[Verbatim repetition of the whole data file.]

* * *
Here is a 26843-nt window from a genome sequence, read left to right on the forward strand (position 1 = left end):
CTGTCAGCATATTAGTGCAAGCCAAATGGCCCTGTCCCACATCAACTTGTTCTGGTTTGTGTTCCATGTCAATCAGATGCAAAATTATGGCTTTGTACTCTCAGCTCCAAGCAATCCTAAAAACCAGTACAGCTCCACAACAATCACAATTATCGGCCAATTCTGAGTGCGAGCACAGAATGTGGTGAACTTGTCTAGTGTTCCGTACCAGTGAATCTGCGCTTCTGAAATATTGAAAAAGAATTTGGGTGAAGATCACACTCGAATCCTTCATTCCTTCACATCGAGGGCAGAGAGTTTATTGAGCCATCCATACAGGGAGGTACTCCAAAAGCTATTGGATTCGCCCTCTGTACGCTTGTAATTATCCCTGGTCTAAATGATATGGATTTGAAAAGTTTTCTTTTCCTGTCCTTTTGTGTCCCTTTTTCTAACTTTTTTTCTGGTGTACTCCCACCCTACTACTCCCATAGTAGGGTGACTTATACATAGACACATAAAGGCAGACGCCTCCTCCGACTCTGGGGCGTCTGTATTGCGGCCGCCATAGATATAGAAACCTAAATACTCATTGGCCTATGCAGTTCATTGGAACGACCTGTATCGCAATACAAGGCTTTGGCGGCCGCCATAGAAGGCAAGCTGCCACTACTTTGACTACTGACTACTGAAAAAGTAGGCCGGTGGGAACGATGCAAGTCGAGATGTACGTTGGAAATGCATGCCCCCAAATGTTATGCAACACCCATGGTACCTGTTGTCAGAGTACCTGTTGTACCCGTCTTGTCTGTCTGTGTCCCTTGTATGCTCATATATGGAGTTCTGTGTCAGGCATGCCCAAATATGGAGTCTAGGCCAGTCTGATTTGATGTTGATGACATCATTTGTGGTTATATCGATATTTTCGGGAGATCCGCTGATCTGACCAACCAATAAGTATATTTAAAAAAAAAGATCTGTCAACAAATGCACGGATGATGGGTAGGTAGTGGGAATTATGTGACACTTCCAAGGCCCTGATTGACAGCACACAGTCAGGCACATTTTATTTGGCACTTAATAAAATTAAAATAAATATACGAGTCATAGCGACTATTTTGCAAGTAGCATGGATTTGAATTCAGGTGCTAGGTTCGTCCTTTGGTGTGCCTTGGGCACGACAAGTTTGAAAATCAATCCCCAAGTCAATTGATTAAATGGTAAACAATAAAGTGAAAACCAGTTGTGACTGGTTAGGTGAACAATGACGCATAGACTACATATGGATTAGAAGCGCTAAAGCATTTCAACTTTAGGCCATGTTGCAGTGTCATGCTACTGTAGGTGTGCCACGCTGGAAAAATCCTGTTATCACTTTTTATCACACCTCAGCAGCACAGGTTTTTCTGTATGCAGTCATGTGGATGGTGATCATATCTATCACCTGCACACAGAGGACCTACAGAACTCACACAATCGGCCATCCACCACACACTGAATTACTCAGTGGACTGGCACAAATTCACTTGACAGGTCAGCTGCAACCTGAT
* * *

Here is a 26843-nt window from a genome sequence, read left to right on the forward strand (position 1 = left end):
CTGTCAGCATATTAGTGCAAGCCAAATGGCCCTGTCCCACATCAACTTGTTCTGGTTTGTGTTCCATGTCAATCAGATGCAAAATTATGGCTTTGTACTCTCAGCTCCAAGCAATCCTAAAAACCAGTACAGCTCCACAACAATCACAATTATCGGCCAATTCTGAGTGCGAGCACAGAATGTGGTGAACTTGTCTAGTGTTCCGTACCAGTGAATCTGCGCTTCTGAAATATTGAAAAAGAATTTGGGTGAAGATCACACTCGAATCCTTCATTCCTTCACATCGAGGGCAGAGAGTTTATTGAGCCATCCATACAGGGAGGTACTCCAAAAGCTATTGGATTCGCCCTCTGTACGCTTGTAATTATCCCTGGTCTAAATGATATGGATTTGAAAAGTTTTCTTTTCCTGTCCTTTTGTGTCCCTTTTTCTAACTTTTTTTCTGGTGTACTCCCACCCTACTACTCCCATAGTAGGGTGACTTATACATAGACACATAAAGGCAGACGCCTCCTCCGACTCTGGGGCGTCTGTATTGCGGCCGCCATAGATATAGAAACCTAAATACTCATTGGCCTATGCAGTTCATTGGAACGACCTGTATCGCAATACAAGGCTTTGGCGGCCGCCATAGAAGGCAAGCTGCCACTACTTTGACTACTGACTACTGAAAAAGTAGGCCGGTGGGAACGATGCAAGTCGAGATGTACGTTGGAAATGCATGCCCCCAAATGTTATGCAACACCCATGGTACCTGTTGTCAGAGTACCTGTTGTACCCGTCTTGTCTGTCTGTGTCCCTTGTATGCTCATATATGGAGTTCTGTGTCAGGCATGCCCAAATATGGAGTCTAGGCCAGTCTGATTTGATGTTGATGACATCATTTGTGGTTATATCGATATTTTCGGGAGATCCGCTGATCTGACCAACCAATAAGTATATTTAAAAAAAAAGATCTGTCAACAAATGCACGGATGATGGGTAGGTAGTGGGAATTATGTGACACTTCCAAGGCCCTGATTGACAGCACACAGTCAGGCACATTTTATTTGGCACTTAATAAAATTAAAATAAATATACGAGTCATAGCGACTATTTTGCAAGTAGCATGGATTTGAATTCAGGTGCTAGGTTCGTCCTTTGGTGTGCCTTGGGCACGACAAGTTTGAAAATCAATCCCCAAGTCAATTGATTAAATGGTAAACAATAAAGTGAAAACCAGTTGTGACTGGTTAGGTGAACAATGACGCATAGACTACATATGGATTAGAAGCGCTAAAGCATTTCAACTTTAGGCCATGTTGCAGTGTCATGCTACTGTAGGTGTGCCACGCTGGAAAAATCCTGTTATCACTTTTTATCACACCTCAGCAGCACAGGTTTTTCTGTATGCAGTCATGTGGATGGTGATCATATCTATCACCTGCACACAGAGGACCTACAGAACTCACACAATCGGCCATCCACCACACACTGAATTACTCAGTGGACTGGCACAAATTCACTTGACAGGTCAGCTGCAACCTGAT